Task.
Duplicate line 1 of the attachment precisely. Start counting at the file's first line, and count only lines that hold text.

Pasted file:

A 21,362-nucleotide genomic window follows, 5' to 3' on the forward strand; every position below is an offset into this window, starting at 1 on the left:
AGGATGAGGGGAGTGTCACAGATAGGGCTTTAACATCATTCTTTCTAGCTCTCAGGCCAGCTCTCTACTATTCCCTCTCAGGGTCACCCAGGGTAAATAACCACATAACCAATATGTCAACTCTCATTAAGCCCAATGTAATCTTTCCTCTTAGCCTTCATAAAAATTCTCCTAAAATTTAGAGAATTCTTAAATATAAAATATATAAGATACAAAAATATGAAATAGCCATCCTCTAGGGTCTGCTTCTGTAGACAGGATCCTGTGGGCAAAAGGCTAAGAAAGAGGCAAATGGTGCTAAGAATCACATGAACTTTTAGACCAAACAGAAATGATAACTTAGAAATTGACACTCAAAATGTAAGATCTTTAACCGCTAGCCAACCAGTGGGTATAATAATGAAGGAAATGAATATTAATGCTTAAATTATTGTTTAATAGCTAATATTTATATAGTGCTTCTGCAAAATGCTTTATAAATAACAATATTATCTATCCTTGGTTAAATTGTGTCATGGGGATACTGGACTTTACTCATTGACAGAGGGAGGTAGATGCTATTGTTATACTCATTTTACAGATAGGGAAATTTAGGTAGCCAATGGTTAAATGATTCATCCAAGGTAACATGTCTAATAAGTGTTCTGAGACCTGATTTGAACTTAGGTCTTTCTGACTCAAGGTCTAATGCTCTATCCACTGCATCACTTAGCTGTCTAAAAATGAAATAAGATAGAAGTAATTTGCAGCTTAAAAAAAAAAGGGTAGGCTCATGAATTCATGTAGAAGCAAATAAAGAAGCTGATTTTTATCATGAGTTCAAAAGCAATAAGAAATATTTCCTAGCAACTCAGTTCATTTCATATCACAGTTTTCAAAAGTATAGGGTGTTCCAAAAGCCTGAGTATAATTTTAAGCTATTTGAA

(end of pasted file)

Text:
A 21,362-nucleotide genomic window follows, 5' to 3' on the forward strand; every position below is an offset into this window, starting at 1 on the left: